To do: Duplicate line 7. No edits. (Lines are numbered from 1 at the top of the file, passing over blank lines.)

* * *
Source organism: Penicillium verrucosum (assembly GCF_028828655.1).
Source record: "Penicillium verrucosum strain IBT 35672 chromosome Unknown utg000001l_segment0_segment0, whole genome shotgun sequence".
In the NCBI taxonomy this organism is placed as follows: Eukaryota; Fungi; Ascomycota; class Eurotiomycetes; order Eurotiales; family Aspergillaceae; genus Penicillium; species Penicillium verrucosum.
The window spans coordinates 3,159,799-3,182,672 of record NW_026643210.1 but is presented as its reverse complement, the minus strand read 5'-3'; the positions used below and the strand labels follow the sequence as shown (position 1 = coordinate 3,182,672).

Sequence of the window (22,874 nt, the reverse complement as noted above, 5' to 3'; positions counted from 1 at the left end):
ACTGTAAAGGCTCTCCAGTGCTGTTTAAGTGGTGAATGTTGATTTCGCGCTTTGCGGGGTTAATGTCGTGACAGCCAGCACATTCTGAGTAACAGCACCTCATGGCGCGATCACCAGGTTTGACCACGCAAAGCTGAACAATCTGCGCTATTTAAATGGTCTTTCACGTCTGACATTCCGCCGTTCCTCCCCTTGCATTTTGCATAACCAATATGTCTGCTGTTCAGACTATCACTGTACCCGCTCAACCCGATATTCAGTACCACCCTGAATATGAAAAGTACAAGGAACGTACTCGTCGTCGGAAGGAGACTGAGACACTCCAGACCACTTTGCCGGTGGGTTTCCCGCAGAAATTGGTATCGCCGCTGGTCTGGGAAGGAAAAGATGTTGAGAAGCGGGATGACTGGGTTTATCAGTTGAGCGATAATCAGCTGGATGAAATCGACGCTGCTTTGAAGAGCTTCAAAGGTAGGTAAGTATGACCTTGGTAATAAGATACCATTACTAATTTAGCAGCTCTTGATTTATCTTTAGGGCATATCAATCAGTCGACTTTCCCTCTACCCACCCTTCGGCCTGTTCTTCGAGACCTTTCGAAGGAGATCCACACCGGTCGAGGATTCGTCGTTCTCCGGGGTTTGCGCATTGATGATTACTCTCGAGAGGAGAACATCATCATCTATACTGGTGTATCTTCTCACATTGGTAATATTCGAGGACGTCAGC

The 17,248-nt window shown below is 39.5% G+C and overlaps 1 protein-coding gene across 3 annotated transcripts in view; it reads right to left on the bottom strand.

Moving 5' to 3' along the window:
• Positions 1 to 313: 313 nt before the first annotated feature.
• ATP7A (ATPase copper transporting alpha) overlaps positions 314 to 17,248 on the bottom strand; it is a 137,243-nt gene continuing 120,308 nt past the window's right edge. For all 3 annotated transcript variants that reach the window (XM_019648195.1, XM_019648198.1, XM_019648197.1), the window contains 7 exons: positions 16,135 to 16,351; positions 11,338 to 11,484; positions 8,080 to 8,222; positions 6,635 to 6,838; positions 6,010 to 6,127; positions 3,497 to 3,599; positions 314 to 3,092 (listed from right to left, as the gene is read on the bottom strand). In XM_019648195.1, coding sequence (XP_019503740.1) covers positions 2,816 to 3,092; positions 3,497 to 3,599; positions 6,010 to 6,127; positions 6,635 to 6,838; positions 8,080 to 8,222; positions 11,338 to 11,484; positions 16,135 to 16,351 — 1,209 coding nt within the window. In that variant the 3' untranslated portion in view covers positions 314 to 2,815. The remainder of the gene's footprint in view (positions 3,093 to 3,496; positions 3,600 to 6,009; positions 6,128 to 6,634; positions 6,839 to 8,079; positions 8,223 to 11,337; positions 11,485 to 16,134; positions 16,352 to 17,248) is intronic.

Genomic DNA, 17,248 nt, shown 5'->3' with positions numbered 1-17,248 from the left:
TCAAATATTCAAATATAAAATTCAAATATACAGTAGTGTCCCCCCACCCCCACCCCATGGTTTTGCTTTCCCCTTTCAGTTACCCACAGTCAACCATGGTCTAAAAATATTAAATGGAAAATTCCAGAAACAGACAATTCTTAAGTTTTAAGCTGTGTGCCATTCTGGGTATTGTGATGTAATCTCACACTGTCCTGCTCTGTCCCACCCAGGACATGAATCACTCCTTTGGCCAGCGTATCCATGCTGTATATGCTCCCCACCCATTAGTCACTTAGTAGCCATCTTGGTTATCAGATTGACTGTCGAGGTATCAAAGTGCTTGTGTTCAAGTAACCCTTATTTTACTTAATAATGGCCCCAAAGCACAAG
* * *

The 17,248-nt window shown below is 39.5% G+C and overlaps 1 protein-coding gene across 3 annotated transcripts in view; it reads right to left on the bottom strand.